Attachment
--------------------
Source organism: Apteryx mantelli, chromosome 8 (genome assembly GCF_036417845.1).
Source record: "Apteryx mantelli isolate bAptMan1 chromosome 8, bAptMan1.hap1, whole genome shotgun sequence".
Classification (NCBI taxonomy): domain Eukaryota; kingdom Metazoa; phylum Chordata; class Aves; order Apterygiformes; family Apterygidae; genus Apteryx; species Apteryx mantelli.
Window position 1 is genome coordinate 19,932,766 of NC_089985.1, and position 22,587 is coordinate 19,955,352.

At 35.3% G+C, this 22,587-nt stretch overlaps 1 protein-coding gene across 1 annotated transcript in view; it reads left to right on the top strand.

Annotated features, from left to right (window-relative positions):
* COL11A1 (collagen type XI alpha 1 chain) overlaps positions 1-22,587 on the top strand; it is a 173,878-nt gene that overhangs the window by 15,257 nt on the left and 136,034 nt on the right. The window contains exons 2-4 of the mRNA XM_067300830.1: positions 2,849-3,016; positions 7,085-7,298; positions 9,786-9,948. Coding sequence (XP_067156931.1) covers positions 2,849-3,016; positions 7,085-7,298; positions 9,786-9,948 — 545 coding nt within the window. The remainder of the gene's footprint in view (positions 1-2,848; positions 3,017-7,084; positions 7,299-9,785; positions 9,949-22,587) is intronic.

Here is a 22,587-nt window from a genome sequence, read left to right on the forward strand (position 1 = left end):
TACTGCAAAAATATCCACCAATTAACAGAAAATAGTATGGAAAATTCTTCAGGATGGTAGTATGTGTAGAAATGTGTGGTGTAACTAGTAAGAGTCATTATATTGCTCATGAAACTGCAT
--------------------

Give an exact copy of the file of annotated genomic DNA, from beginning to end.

Source organism: Apteryx mantelli, chromosome 8 (genome assembly GCF_036417845.1).
Source record: "Apteryx mantelli isolate bAptMan1 chromosome 8, bAptMan1.hap1, whole genome shotgun sequence".
Classification (NCBI taxonomy): domain Eukaryota; kingdom Metazoa; phylum Chordata; class Aves; order Apterygiformes; family Apterygidae; genus Apteryx; species Apteryx mantelli.
Window position 1 is genome coordinate 19,932,766 of NC_089985.1, and position 22,587 is coordinate 19,955,352.

At 35.3% G+C, this 22,587-nt stretch overlaps 1 protein-coding gene across 1 annotated transcript in view; it reads left to right on the top strand.

Annotated features, from left to right (window-relative positions):
* COL11A1 (collagen type XI alpha 1 chain) overlaps positions 1-22,587 on the top strand; it is a 173,878-nt gene that overhangs the window by 15,257 nt on the left and 136,034 nt on the right. The window contains exons 2-4 of the mRNA XM_067300830.1: positions 2,849-3,016; positions 7,085-7,298; positions 9,786-9,948. Coding sequence (XP_067156931.1) covers positions 2,849-3,016; positions 7,085-7,298; positions 9,786-9,948 — 545 coding nt within the window. The remainder of the gene's footprint in view (positions 1-2,848; positions 3,017-7,084; positions 7,299-9,785; positions 9,949-22,587) is intronic.

Here is a 22,587-nt window from a genome sequence, read left to right on the forward strand (position 1 = left end):
TACTGCAAAAATATCCACCAATTAACAGAAAATAGTATGGAAAATTCTTCAGGATGGTAGTATGTGTAGAAATGTGTGGTGTAACTAGTAAGAGTCATTATATTGCTCATGAAACTGCAT